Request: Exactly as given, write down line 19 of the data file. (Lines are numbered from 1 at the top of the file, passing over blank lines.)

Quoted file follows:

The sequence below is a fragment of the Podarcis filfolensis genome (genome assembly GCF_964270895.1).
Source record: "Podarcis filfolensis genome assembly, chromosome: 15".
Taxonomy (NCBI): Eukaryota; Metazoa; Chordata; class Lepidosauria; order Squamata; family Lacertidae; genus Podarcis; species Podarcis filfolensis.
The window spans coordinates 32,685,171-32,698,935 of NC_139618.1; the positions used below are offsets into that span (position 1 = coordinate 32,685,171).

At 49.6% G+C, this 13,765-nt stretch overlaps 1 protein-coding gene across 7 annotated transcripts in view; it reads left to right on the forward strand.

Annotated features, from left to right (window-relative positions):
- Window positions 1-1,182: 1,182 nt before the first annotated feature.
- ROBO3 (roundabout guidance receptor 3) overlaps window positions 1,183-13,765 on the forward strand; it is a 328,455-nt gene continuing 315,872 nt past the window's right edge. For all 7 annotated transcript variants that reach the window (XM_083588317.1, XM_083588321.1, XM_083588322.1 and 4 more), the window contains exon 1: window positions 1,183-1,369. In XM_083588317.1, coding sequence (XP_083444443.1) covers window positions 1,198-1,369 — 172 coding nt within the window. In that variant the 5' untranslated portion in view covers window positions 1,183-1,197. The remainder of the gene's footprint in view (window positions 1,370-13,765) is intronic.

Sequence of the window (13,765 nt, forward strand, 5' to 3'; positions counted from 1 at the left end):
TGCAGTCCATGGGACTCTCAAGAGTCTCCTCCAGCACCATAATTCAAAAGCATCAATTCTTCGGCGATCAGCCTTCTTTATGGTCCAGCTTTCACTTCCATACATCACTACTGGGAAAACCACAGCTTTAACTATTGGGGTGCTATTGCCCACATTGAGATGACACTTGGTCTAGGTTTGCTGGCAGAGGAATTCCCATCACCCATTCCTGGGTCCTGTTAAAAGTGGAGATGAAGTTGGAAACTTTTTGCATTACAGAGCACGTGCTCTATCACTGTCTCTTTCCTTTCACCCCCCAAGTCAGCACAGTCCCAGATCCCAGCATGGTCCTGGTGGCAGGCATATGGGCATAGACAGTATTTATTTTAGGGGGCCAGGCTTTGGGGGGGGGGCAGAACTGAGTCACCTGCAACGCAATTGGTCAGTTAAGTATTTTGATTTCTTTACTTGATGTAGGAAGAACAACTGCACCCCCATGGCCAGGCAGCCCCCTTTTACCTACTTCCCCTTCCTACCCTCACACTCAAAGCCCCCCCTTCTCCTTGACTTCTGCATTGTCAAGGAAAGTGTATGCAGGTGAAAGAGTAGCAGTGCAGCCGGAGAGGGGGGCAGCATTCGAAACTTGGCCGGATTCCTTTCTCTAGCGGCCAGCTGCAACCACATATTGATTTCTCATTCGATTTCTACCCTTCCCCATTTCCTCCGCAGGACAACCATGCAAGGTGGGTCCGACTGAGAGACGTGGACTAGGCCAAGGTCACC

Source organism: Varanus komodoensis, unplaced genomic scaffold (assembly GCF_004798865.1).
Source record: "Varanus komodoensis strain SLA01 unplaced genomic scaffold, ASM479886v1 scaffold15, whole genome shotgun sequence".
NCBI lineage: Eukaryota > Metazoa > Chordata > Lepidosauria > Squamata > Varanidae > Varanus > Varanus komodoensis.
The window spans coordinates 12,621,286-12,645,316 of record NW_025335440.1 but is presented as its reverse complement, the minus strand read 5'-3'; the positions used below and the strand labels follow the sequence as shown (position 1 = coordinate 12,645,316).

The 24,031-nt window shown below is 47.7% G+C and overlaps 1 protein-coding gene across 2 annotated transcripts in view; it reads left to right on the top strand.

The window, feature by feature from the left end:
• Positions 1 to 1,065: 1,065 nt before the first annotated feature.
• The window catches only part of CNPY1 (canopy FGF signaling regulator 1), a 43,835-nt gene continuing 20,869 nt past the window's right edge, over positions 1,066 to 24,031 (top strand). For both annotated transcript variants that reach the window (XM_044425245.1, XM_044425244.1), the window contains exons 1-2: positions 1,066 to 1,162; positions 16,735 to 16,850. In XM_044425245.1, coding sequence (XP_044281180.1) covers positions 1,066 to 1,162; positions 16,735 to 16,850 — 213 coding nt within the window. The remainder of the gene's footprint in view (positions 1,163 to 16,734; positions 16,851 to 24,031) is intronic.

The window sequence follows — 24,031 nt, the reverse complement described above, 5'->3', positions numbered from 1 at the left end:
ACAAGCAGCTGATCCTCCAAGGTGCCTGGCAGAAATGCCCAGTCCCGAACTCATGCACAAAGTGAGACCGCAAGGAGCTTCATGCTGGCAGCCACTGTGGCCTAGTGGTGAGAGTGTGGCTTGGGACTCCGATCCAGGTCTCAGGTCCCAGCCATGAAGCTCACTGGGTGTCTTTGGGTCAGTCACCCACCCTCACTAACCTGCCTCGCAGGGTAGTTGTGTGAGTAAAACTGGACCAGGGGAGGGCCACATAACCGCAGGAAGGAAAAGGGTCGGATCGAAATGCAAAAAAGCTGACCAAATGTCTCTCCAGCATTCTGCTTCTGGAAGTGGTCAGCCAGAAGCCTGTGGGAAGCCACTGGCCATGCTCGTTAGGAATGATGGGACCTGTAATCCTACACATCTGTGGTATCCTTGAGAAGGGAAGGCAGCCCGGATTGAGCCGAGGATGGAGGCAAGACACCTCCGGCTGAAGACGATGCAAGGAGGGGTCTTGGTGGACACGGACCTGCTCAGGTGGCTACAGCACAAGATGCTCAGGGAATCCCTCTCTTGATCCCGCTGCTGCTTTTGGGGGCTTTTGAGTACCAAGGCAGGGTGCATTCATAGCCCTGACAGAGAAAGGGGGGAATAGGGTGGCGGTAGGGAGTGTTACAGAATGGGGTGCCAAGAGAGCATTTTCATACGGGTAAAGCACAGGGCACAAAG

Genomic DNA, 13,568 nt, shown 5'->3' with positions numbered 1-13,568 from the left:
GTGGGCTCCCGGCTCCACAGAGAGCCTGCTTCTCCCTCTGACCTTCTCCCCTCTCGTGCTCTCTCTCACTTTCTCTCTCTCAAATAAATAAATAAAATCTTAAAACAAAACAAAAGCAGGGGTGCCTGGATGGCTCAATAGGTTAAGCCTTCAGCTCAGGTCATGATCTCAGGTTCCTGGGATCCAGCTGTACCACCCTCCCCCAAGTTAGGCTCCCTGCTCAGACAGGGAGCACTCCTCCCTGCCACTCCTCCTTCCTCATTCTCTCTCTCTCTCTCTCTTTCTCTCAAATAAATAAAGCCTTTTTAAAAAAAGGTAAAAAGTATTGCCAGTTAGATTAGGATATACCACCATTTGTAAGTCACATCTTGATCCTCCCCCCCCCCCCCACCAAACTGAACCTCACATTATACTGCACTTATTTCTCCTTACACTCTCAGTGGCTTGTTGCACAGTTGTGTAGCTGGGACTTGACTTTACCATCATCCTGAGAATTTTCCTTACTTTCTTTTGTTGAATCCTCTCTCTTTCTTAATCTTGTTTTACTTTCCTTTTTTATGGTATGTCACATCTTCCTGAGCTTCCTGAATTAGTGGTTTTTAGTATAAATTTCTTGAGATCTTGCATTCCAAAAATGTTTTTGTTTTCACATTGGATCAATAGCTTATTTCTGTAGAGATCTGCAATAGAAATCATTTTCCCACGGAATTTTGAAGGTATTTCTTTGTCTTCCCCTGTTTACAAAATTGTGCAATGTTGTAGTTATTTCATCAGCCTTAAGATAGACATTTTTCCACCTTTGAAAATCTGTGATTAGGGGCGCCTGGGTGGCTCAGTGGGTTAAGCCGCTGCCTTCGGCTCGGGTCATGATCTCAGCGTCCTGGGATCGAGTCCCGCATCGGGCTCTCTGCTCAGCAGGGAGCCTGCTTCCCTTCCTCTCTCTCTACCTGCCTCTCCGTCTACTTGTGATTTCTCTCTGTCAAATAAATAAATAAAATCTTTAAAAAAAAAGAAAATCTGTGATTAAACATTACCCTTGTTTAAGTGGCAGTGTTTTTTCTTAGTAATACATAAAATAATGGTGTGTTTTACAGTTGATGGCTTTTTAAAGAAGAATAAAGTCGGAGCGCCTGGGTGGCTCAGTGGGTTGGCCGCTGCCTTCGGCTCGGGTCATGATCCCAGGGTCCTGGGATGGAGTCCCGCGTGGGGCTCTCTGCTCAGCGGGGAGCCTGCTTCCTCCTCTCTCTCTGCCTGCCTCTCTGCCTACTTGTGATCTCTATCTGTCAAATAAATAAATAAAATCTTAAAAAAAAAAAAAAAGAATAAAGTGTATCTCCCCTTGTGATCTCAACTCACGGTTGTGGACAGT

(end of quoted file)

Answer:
The window sequence follows — 24,031 nt, the reverse complement described above, 5'->3', positions numbered from 1 at the left end: